But if that is the case, what is the purpose of the mass production of foam replacement kits?  Maybe they're still replacing the foam on brand new DS1s (from DME inventories) or almost new DS1s that are still under warranty.  Perhaps it's only older out-of-warranty DS1 devices that are being disposed of by Philips.  If I'm not mistaken, early DS1 production devices had another type of flaw which was later updated during production (something to do with blower unit seals or something else).

This is a major news update in regards to the Philips Recall.  Many thanks to posters who are continually updating us on their Philips responses.
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RE: >POST 1351

That post I created on 9/1 when 4 separate news agencies had written stories on how the FDA had cleared Philips to proceed with the repair and replacement of affected machines.

The Chief Security Officer, (CSO) I spoke with had no knowledge of the articles, so I e-mailed him the links to those stories.

Today I sent a new e-mail:

"I would appreciate some straight answers on this. The FDA has told the world that it was in control of the recall, and would let everyone know when Philips submitted a proposal it could verify and trust before it authorized Philips to do anything.

I know of a number of people that have been notified by Philips that their new CPAP machines were being shipped. Today I heard from one individual that has received a new Dream Station 2 this morning.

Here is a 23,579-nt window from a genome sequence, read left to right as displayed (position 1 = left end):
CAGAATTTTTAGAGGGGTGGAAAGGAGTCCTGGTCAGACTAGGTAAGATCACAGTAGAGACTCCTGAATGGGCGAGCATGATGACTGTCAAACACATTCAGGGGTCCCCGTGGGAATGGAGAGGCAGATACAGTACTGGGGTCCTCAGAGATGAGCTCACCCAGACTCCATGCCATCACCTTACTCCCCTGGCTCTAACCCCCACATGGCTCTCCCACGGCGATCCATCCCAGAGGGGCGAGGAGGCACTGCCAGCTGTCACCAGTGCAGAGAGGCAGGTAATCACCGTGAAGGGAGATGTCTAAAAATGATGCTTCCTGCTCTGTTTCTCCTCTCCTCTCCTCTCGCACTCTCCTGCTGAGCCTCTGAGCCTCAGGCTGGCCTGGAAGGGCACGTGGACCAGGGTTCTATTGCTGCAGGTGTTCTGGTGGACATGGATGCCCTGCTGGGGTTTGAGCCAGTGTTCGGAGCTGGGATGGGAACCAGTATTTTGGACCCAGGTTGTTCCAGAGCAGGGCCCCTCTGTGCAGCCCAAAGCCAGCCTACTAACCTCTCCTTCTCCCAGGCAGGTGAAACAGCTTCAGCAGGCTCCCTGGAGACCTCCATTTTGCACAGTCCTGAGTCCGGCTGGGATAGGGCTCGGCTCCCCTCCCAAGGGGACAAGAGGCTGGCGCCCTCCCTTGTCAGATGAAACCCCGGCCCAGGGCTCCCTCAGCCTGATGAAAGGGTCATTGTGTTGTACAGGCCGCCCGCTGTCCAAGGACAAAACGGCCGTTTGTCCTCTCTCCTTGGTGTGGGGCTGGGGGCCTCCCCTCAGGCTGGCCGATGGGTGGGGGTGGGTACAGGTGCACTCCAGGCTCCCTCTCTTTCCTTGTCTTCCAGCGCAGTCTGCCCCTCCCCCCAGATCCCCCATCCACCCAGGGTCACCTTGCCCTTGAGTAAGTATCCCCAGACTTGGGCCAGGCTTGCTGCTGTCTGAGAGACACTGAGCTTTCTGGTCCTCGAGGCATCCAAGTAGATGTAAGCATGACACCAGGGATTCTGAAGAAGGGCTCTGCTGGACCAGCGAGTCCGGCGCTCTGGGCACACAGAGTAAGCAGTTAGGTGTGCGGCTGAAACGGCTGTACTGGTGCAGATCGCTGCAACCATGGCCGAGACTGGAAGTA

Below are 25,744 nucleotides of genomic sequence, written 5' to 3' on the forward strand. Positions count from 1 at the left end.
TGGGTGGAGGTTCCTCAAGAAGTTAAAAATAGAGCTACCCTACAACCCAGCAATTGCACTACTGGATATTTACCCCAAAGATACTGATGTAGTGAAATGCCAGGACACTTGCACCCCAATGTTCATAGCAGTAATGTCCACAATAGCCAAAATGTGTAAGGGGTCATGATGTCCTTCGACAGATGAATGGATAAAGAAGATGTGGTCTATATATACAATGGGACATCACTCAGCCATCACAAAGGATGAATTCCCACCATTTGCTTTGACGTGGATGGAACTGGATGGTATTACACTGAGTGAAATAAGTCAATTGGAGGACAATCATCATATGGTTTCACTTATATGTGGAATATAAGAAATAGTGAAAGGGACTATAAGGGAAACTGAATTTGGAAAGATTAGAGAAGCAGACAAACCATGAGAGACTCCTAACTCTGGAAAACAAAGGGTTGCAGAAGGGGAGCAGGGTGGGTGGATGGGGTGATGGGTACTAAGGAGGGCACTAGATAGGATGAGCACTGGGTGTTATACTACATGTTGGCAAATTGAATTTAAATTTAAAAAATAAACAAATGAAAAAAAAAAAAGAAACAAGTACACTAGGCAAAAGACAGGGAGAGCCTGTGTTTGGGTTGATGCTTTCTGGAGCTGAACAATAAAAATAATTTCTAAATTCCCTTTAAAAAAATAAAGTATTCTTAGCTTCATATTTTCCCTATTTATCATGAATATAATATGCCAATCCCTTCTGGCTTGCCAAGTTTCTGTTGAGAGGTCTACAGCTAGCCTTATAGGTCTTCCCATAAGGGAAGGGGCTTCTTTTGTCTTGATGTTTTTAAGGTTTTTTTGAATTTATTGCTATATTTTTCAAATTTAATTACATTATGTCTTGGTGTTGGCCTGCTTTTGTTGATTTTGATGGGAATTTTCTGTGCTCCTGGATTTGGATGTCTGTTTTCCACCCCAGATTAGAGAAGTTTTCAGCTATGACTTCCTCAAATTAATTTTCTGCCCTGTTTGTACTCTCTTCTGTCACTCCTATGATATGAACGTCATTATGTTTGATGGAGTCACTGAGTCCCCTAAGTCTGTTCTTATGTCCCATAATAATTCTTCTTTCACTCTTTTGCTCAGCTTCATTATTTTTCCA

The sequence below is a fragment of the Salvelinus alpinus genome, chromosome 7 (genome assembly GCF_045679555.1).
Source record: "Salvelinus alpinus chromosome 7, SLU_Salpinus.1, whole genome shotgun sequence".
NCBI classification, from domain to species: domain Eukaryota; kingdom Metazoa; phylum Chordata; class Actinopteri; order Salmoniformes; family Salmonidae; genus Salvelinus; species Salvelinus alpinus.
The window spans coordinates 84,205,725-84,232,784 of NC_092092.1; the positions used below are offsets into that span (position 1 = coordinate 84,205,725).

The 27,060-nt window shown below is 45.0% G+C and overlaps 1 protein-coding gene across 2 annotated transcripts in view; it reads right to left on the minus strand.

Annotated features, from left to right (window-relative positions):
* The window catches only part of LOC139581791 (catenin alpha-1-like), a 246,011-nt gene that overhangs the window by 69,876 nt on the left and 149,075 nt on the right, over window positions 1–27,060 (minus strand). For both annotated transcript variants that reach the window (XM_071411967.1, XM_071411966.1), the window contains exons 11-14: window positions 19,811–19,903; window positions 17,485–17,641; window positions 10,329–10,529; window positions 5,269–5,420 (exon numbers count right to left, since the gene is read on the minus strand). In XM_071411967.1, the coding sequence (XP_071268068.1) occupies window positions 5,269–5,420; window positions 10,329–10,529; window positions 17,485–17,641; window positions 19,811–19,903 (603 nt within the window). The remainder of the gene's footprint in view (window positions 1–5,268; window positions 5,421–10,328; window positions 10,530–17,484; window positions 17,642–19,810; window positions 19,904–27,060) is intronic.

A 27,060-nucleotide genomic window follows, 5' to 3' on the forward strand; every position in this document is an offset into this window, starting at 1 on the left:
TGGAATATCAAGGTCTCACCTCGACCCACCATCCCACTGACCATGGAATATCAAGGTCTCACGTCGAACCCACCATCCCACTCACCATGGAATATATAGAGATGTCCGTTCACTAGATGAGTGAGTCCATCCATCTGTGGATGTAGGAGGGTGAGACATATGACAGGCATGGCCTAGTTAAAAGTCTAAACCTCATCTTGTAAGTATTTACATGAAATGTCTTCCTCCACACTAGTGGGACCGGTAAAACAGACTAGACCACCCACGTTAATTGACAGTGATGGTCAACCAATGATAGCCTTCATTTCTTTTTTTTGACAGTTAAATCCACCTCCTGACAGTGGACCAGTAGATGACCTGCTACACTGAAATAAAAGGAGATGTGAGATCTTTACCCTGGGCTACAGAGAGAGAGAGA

So please tell me what is going on, because the FDA has said nothing.........."

I also sent the same e-mail to The Public Health Program Manager for the AASM.

In the meantime, I can only wait and see if I get any responses.
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(09-09-2021, 12:35 PM)WakeUpTime Wrote: Could you please elaborate on why you mentioned that Philips will dispose of the DS1 returns?

"disposal" is philips own word.  if they had said we need your unit back so it can enter the rework process so it can be redeployed to a person in need in the next months  i would have turned it loose within hours and will if i come to learn that.

to me they devalued the ds1 to the point it was likely to become their trash- in that case i will hold on to the defoamed ds1 and use it with the ds2 as my spare

i appreciate what this device and its predecessor (remstar) have done for me to extend my life- i still remember trying to get my breath at night 15 years ago- it is not trash to me it is a treasure.  the ds2 can do the job but i am not ready yet.